The Spanish Cycling Federation has determined that Alberto Contador is innocent of doping charges. The four-member panel hearing the case elected to rule based not on the presence of Clenbuterol in his specimen, but on article 296 of the UCI doping regulations that stipulates:
If the Rider establishes in an individual case that he bears No Fault or Negligence, the otherwise applicable period of Ineligibility shall be eliminated.
The important verb here is “establishes.” It’s not quite “proves” but it’s a fairly high standard. Article 22 states:
The UCI and its National Federations shall have the burden of establishing that an anti-doping rule violation has occurred. The standard of proof shall be whether the UCI or its National Federation has established an anti-doping rule violation to the comfortable satisfaction of the hearing panel bearing in mind the seriousness of the allegation which is made. This standard of proof in all cases is greater than a mere balance of probability but less than proof beyond a reasonable doubt. Where these Anti- Doping Rules place the burden of proof upon the License-Holder alleged to have committed an anti- doping rule violation to rebut a presumption or establish specified facts or circumstances, the stan- dard of proof shall be by a balance of probability, except as provided in articles 295 and 305 where the License-Holder must satisfy a higher burden of proof.
Nothing we’ve learned about the case suggests that Contador submitted anything to demonstrate contamination in a conclusive manner, which makes his primary defense a claim, no more. His lawyer also sought to rebut the alternative theories such as microdosing and transfusion, reasoning that if the alternative theories are disproved then only their explanation can remain. That level of logic wouldn’t pass muster in a court, but it is good enough for the Spanish Cycling Federation, whose president, Juan Carlos Castano clearly wanted Contador absolved of wrongdoing. The basic strategy here is to say, “You didn’t find evidence of transfusion in his blood passport, so he didn’t transfuse.”
Not so fast. As Riccardo Ricco’s current condition demonstrates, it is possible for a cyclist to transfuse and not be immediately caught. Even if Contador’s defense absolutely proved that he didn’t microdose or transfuse, they wouldn’t have proven that no other possible deliberate doping could have cause his positive test.
Back to the burden of proof. As stated in Article 22, the burden of proof is placed on the License-Holder, Contador. The bar is fairly high, higher than just the balance of probability, or what we would tend to call “likely”, as it says:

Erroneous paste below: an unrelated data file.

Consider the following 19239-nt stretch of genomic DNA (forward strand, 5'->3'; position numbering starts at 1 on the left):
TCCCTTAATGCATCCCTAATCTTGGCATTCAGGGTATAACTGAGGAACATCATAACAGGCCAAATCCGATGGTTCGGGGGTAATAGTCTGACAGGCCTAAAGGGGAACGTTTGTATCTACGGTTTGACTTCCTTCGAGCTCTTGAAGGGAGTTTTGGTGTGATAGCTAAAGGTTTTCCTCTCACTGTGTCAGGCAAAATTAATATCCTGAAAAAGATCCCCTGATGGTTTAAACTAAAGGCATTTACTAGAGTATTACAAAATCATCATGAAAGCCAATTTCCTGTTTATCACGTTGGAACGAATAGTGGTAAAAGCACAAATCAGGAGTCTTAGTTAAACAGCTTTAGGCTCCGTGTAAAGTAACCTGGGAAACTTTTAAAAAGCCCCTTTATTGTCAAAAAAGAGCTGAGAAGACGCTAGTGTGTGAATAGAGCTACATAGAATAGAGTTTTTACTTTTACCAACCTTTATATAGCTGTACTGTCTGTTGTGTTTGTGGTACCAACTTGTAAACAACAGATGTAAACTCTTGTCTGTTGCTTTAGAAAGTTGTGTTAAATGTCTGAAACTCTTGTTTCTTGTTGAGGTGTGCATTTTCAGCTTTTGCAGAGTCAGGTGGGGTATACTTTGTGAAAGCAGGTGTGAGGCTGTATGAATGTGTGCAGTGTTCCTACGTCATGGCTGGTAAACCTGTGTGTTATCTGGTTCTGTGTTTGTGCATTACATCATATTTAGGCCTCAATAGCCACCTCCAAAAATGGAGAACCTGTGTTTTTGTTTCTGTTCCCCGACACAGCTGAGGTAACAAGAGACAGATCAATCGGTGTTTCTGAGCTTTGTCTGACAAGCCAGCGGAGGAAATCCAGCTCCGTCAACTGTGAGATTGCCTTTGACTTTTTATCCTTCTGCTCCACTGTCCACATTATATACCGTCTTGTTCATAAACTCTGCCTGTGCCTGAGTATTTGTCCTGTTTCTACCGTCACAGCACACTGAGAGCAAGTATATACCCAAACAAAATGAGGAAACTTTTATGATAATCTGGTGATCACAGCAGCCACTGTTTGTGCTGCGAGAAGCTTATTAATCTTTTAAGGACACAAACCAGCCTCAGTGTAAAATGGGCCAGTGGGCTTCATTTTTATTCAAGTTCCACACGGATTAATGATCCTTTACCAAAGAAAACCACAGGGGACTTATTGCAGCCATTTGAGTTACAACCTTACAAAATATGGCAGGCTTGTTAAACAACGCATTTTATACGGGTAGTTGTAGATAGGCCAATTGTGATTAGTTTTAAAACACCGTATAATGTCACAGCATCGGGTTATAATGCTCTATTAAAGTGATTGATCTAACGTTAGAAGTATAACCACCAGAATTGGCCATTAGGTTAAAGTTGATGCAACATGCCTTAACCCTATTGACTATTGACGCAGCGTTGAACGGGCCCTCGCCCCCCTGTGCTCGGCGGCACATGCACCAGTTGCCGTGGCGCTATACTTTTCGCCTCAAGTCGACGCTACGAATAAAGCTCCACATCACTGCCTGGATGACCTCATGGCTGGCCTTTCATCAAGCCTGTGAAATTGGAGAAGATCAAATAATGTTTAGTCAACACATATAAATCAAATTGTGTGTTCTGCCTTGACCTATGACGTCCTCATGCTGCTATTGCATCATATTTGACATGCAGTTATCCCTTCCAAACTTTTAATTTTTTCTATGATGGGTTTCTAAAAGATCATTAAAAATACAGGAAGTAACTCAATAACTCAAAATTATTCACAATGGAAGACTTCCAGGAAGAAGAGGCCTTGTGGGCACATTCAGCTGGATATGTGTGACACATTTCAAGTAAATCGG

This standard of proof in all cases is greater than a mere balance of probability but less than proof beyond a reasonable doubt.
Had the RFEC simply given Contador a one-year ban, it is more than conceivable that Contador would have gotten off with a sanction lighter than the rules suggest he deserves. While it is possible that he is the victim of tainted beef, nothing in the record shows that he has proven this. And because he hasn’t proven that his test was caused by tainted beef it is also possible that his test came as the result of deliberate doping, and for that reason, a two-year sanction seems to be the appropriate outcome.
But one year wasn’t good enough for the RFEC and Jose Luis Zapatero, Spain’s prime minister, who inexplicably suggested that there was no legal basis to sanction the Tour de France champion. Zapatero might as well have claimed there was no Clenbuterol in Contador’s sample for all the sense his statement made. He would have been very nearly right, but he was exactly wrong about the legal basis bit.
By absolving Contador of any wrongdoing and foregoing any sanction, the tribunal has almost certainly forced the hand of the UCI to appeal the case to CAS. If the UCI doesn’t appeal the case to CAS and lets stand the RFEC ruling, scores of cyclists will appeal their suspensions to CAS. Tops on that list should be Scott Moninger. Standing in the queue with him would almost certainly be Fuyu Li who also tested positive for Clenbuterol as well as Tom Zirbel who tested positive for DHEA and claimed the positive was the result of tainted supplements.
If a claim of inadvertent ingestion not back by proof is allowed to stand as an adequate defense, the ramifications threaten to undermine countless doping cases and the future quest for a cleaner cycling, for if a claim that the rider didn’t intend to dope is ruled sufficient, ladies and gentlemen, it will be open season on doping.
Image: John Pierce, Photosport International